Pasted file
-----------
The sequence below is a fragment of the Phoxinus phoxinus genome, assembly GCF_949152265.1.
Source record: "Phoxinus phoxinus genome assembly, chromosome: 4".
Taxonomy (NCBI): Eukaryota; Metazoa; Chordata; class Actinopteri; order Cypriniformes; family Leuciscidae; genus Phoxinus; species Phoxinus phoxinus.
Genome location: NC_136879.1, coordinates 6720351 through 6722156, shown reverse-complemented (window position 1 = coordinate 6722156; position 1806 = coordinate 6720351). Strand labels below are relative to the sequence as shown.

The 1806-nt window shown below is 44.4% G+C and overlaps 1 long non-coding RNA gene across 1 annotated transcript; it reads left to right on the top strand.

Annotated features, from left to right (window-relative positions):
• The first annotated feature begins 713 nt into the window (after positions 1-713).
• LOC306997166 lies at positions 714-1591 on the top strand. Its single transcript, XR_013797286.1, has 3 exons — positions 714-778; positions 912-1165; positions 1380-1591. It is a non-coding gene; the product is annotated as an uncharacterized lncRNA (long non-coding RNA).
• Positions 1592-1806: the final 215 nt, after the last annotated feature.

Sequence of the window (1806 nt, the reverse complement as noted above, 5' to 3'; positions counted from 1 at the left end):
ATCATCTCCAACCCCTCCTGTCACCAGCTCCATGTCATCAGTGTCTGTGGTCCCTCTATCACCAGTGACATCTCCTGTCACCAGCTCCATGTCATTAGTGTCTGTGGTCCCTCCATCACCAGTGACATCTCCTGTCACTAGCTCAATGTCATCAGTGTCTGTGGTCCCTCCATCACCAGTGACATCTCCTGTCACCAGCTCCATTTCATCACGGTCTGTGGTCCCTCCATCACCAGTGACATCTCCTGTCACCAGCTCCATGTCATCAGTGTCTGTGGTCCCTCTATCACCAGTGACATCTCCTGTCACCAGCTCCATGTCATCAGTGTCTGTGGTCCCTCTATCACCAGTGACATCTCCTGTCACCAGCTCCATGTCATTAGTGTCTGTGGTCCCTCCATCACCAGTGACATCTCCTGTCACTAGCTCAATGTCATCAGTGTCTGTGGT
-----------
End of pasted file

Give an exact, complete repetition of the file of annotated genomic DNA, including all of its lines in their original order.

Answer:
The sequence below is a fragment of the Phoxinus phoxinus genome, assembly GCF_949152265.1.
Source record: "Phoxinus phoxinus genome assembly, chromosome: 4".
Taxonomy (NCBI): Eukaryota; Metazoa; Chordata; class Actinopteri; order Cypriniformes; family Leuciscidae; genus Phoxinus; species Phoxinus phoxinus.
Genome location: NC_136879.1, coordinates 6720351 through 6722156, shown reverse-complemented (window position 1 = coordinate 6722156; position 1806 = coordinate 6720351). Strand labels below are relative to the sequence as shown.

The 1806-nt window shown below is 44.4% G+C and overlaps 1 long non-coding RNA gene across 1 annotated transcript; it reads left to right on the top strand.

Annotated features, from left to right (window-relative positions):
• The first annotated feature begins 713 nt into the window (after positions 1-713).
• LOC306997166 lies at positions 714-1591 on the top strand. Its single transcript, XR_013797286.1, has 3 exons — positions 714-778; positions 912-1165; positions 1380-1591. It is a non-coding gene; the product is annotated as an uncharacterized lncRNA (long non-coding RNA).
• Positions 1592-1806: the final 215 nt, after the last annotated feature.

Sequence of the window (1806 nt, the reverse complement as noted above, 5' to 3'; positions counted from 1 at the left end):
ATCATCTCCAACCCCTCCTGTCACCAGCTCCATGTCATCAGTGTCTGTGGTCCCTCTATCACCAGTGACATCTCCTGTCACCAGCTCCATGTCATTAGTGTCTGTGGTCCCTCCATCACCAGTGACATCTCCTGTCACTAGCTCAATGTCATCAGTGTCTGTGGTCCCTCCATCACCAGTGACATCTCCTGTCACCAGCTCCATTTCATCACGGTCTGTGGTCCCTCCATCACCAGTGACATCTCCTGTCACCAGCTCCATGTCATCAGTGTCTGTGGTCCCTCTATCACCAGTGACATCTCCTGTCACCAGCTCCATGTCATCAGTGTCTGTGGTCCCTCTATCACCAGTGACATCTCCTGTCACCAGCTCCATGTCATTAGTGTCTGTGGTCCCTCCATCACCAGTGACATCTCCTGTCACTAGCTCAATGTCATCAGTGTCTGTGGT